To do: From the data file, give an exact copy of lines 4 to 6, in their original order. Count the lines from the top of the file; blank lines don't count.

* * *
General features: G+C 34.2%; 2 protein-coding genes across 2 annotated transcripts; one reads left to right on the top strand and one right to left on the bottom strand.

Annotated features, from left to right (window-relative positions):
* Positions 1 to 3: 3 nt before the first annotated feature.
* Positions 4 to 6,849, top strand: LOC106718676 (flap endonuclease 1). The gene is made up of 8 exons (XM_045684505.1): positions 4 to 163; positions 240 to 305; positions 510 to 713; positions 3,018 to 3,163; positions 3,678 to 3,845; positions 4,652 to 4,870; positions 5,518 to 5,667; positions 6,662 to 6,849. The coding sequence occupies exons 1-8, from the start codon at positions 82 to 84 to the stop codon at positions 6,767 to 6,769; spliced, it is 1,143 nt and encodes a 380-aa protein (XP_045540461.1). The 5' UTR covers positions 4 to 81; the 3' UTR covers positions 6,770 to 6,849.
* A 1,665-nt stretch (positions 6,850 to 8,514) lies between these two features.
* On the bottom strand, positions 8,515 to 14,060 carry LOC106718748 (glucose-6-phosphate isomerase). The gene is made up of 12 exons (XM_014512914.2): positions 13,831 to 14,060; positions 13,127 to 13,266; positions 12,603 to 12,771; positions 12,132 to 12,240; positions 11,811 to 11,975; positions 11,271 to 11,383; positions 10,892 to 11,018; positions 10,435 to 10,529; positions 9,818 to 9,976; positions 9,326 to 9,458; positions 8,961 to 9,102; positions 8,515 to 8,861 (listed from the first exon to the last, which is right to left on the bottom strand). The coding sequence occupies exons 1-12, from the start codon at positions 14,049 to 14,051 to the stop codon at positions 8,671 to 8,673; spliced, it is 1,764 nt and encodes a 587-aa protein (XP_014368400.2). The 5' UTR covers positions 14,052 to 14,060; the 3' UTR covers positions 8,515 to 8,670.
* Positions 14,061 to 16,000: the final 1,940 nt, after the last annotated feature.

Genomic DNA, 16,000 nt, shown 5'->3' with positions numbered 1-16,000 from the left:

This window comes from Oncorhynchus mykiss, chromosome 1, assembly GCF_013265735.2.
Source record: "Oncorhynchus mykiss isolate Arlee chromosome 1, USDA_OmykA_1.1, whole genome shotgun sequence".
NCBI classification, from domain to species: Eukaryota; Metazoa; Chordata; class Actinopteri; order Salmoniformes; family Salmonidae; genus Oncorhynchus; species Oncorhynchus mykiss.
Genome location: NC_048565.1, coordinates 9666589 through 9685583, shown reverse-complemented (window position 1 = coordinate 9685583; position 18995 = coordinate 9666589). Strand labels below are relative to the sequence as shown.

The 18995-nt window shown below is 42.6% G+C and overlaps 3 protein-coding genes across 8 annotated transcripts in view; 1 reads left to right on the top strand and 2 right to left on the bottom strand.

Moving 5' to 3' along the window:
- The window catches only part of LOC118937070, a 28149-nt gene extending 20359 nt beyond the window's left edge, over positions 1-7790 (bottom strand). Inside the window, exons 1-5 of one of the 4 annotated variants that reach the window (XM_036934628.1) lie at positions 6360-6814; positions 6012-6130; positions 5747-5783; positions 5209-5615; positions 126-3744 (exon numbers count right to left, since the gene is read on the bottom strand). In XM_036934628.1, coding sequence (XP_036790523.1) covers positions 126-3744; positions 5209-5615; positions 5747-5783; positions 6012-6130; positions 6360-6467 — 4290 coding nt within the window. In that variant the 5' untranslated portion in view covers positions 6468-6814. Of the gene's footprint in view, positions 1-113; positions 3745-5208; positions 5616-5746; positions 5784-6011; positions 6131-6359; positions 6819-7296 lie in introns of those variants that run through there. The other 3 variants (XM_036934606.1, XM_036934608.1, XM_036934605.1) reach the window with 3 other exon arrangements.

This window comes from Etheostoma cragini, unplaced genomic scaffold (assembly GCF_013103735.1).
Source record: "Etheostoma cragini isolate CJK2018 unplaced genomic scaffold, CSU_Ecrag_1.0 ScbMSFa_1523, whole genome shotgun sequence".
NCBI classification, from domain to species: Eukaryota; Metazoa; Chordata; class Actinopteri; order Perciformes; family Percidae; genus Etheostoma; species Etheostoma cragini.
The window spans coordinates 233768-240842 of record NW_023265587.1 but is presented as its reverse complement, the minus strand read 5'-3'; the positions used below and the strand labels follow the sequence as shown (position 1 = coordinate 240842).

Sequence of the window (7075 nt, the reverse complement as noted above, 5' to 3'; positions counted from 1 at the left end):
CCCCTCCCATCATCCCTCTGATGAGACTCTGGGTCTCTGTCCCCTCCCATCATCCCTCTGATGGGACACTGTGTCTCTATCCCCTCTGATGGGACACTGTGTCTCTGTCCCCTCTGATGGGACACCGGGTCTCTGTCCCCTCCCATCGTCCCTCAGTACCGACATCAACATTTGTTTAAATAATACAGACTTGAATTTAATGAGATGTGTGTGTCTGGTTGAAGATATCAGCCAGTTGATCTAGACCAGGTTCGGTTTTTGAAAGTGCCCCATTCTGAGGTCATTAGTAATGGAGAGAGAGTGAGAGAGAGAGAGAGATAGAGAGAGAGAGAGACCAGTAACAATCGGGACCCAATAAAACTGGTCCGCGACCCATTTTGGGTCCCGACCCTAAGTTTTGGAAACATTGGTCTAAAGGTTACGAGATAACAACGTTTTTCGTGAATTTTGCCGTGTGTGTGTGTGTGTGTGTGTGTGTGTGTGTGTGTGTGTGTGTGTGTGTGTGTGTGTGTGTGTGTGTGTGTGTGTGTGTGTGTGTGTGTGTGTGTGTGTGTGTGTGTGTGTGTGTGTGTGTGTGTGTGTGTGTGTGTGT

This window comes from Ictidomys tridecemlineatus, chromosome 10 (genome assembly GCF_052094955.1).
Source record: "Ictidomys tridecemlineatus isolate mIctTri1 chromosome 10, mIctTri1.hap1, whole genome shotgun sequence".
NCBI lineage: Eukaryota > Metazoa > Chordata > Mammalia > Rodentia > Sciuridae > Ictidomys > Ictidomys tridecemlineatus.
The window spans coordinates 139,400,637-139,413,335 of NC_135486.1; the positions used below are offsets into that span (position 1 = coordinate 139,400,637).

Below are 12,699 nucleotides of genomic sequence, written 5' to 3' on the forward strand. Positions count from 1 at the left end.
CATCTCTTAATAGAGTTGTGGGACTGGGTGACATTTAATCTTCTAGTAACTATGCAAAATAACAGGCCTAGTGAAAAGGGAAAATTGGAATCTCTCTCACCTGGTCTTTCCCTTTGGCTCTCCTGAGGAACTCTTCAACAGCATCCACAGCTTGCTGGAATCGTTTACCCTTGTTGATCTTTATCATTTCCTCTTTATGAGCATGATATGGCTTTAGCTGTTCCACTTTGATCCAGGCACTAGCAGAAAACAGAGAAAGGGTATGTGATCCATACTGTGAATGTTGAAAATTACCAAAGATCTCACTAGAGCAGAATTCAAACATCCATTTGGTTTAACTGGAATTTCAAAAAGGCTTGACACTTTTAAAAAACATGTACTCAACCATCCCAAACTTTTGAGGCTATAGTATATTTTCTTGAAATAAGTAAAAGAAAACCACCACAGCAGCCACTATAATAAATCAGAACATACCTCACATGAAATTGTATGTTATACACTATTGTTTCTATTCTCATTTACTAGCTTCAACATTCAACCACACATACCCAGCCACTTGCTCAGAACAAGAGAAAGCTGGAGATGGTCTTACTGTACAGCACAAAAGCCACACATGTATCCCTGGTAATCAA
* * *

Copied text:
* Positions 4 to 6,849, top strand: LOC106718676 (flap endonuclease 1). The gene is made up of 8 exons (XM_045684505.1): positions 4 to 163; positions 240 to 305; positions 510 to 713; positions 3,018 to 3,163; positions 3,678 to 3,845; positions 4,652 to 4,870; positions 5,518 to 5,667; positions 6,662 to 6,849. The coding sequence occupies exons 1-8, from the start codon at positions 82 to 84 to the stop codon at positions 6,767 to 6,769; spliced, it is 1,143 nt and encodes a 380-aa protein (XP_045540461.1). The 5' UTR covers positions 4 to 81; the 3' UTR covers positions 6,770 to 6,849.
* A 1,665-nt stretch (positions 6,850 to 8,514) lies between these two features.
* On the bottom strand, positions 8,515 to 14,060 carry LOC106718748 (glucose-6-phosphate isomerase). The gene is made up of 12 exons (XM_014512914.2): positions 13,831 to 14,060; positions 13,127 to 13,266; positions 12,603 to 12,771; positions 12,132 to 12,240; positions 11,811 to 11,975; positions 11,271 to 11,383; positions 10,892 to 11,018; positions 10,435 to 10,529; positions 9,818 to 9,976; positions 9,326 to 9,458; positions 8,961 to 9,102; positions 8,515 to 8,861 (listed from the first exon to the last, which is right to left on the bottom strand). The coding sequence occupies exons 1-12, from the start codon at positions 14,049 to 14,051 to the stop codon at positions 8,671 to 8,673; spliced, it is 1,764 nt and encodes a 587-aa protein (XP_014368400.2). The 5' UTR covers positions 14,052 to 14,060; the 3' UTR covers positions 8,515 to 8,670.